“Wait. Yesterday you were pissed. Two minutes ago you were pissed.”
“I am pissed. You stole from us,” I reiterate. “You stole from an eighty-five-year-old woman.”
“Yeah, yeah, but still. You’re them, and I’m . . . her. It’s like a choose your fighter situation, and we just happen to be the ones up to bat.”
“So you’re saying—you don’t not want me to keep this up?”
“The way I see it, you don’t have to make your mom mad, and we get a few more customers in the door too.”
Pepper takes a breath like she’s going to say something, like she’s going to correct me, but after a moment, she lets it go. Her face can’t quite settle on an expression, toeing the line between dread and relief.
I answer by opening the container she handed me. The smell that immediately wafts out of it should honestly be illegal; it stops kids I’ve never even spoken to in their tracks.
“Are you a witch?” I ask, reaching in and taking a bite of one. It’s like Monster Cake, the Sequel—freaking Christmas in my mouth. I already want more before I’ve even managed to chew. My eyes close as if I’m experiencing an actual drug high—and maybe I am, because I forget myself entirely and say, “This might even be better than our Kitchen Sink Macaroons.”
“Kitchen Sink Macaroons?”
Eyes open again. Yikes. Note to self: dessert is the greatest weapon in Pepper’s arsenal. I swallow my bite so I can answer her.
“It’s kind of well-known, at least in the East Village. It even got in some Hub Seed roundup once. I’d tell you to try some, but you might steal the recipe, so.”
Pepper smiles, then—actually smiles, instead of the little smirk she usually does. It’s not startling, but what it does to me in that moment kind of is.
Before I can examine the unfamiliar lurch in my stomach, the bell rings and knocks the smile right off her face. I follow just behind her, wondering why it suddenly seems too hot in here, like they cranked the air up for December instead of October. I dismiss it by the time I get to my desk—probably just all the Twitter drama and the glory of So Sorry Blondies getting to my head.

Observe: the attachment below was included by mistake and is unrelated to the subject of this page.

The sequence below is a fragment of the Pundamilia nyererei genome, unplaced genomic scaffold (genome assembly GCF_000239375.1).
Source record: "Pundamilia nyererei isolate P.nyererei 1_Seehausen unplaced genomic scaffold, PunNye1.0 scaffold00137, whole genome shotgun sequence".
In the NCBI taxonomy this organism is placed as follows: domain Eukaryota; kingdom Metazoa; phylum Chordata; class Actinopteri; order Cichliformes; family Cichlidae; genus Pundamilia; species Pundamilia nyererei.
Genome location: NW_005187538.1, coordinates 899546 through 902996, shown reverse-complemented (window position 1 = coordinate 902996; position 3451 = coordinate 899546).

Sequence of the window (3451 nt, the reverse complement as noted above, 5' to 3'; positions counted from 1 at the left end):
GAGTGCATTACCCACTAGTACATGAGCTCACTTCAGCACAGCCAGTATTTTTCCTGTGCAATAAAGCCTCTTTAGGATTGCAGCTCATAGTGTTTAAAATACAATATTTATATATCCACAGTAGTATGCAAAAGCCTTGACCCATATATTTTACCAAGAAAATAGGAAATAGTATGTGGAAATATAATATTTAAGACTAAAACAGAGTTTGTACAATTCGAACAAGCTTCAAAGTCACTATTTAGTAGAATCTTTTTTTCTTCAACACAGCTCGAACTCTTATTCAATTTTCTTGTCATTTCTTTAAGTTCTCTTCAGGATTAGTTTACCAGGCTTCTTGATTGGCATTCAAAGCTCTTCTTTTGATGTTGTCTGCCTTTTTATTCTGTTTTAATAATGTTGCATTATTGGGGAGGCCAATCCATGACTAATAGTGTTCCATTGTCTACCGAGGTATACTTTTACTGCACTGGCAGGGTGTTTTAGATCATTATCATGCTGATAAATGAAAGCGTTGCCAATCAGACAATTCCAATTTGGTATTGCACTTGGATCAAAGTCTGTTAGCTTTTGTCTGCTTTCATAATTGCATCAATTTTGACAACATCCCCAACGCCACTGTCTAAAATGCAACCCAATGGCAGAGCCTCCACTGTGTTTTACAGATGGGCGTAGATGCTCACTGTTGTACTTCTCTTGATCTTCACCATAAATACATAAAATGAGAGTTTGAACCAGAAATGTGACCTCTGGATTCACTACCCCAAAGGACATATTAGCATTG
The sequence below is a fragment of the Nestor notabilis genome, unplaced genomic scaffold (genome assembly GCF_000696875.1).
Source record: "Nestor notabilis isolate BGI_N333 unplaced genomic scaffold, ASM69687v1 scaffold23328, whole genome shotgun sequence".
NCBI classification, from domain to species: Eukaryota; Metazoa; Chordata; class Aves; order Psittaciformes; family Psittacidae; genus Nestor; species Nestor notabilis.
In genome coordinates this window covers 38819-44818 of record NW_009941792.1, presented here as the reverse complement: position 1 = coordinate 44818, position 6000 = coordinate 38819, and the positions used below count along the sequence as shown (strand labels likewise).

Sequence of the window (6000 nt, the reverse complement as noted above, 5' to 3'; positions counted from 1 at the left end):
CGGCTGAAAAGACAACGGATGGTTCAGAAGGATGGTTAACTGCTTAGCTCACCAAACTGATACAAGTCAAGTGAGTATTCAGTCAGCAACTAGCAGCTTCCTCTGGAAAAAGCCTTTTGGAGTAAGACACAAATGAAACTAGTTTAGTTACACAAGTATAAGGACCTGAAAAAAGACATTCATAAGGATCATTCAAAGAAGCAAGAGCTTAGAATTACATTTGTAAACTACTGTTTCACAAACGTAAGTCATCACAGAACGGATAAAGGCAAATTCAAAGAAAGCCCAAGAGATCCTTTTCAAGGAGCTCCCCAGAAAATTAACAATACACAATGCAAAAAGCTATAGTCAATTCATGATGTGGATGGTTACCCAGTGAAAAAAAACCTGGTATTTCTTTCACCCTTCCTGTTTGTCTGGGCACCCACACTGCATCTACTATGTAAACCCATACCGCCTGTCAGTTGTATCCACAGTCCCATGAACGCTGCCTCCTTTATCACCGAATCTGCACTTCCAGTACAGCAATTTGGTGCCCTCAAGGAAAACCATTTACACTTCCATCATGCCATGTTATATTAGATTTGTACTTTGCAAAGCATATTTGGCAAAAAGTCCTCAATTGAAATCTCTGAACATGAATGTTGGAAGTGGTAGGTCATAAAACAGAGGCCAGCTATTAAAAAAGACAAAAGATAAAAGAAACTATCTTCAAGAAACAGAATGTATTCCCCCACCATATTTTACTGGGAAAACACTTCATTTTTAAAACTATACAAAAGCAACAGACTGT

“One rule,” she says, as we sit in the last two desks in the back of the room.
I raise my eyebrows at her.
“We don’t take any of it personally.” She leans forward on her desk, leveling with me, her bangs falling into her face. “No more getting mad at each other. Cheese and state.”
“What happens on Twitter stays on Twitter,” I say with a nod of agreement. “Okay, then, second rule: no kid gloves.”
Mrs. Fairchild is giving that stern look over the room that never quite successfully quiets anyone down. Pepper frowns, waiting for me to elaborate.
“I mean—no going easy on each other. If we’re going to play at this, we’re both going to give it our A game, okay? No holding back because we’re . . .”
Friends, I almost say. No, I’m going to say. But then—
“I’d appreciate it if even one of you acknowledged the bell with your silence,” Mrs. Fairchild grumbles.
I turn to Pepper, expecting to find her snapping to attention the way she always does when an adult comes within a hundred feet of disciplining her. But her eyes are still intent on me, like she is sizing something up—like she’s looking forward to something I haven’t anticipated yet.
“All right. No taking it personally. And no holding back.”
She holds her hand out for me to shake again, under the desk so Mrs. Fairchild won’t see it. I smile and shake my head, wondering how someone can be so aggressively seventeen and seventy-five at the same time, and then I take it. Her hand is warm and small in mine, but her grip is surprisingly firm, with a pressure that almost feels like she’s still got her fingers wrapped around mine even after we let go.
I turn back to the whiteboard, a ghost of a smirk on my face. “Let the games begin.”
| about the author |
Emma Lord is a digital media editor and writer living in New York City, where she spends whatever time she isn’t writing either running or belting show tunes in community theater. She graduated from the University of Virginia with a major in psychology and a minor in how to tilt your computer screen so nobody will notice you updating your fan fiction from the back row. She was raised on glitter, grilled cheese, and a whole lot of love. Her sun sign is Hufflepuff, but she is a Gryffindor rising. TWEET CUTE is her debut novel. You can find her geeking out online at @dilemmalord on Twitter.
| early praise for Tweet Cute |
“Tweet Cute delivers in every possible way: a perfect enemies-to-lovers romance, a whip-smart plotline, and endearingly real characters. I devoured it.” – Francesca Zappia, author of Eliza and Her Monsters
“Sweet and fun! An adorable debut that updates a classic romantic trope with a buzzy twist.” – Jenn Bennett, author of Alex, Approximately and Serious Moonlight
“A witty rom-com reinvention for the Twitter age, Tweet Cute pairs delicious online rivalry with deeply relatable insights on family pressure and growing up. This fresh, funny read had us hitting ‘favorite’ from page one.” – Emily Wibberley and Austin Siegemund-Broka, authors of Always Never Yours and If I’m Being Honest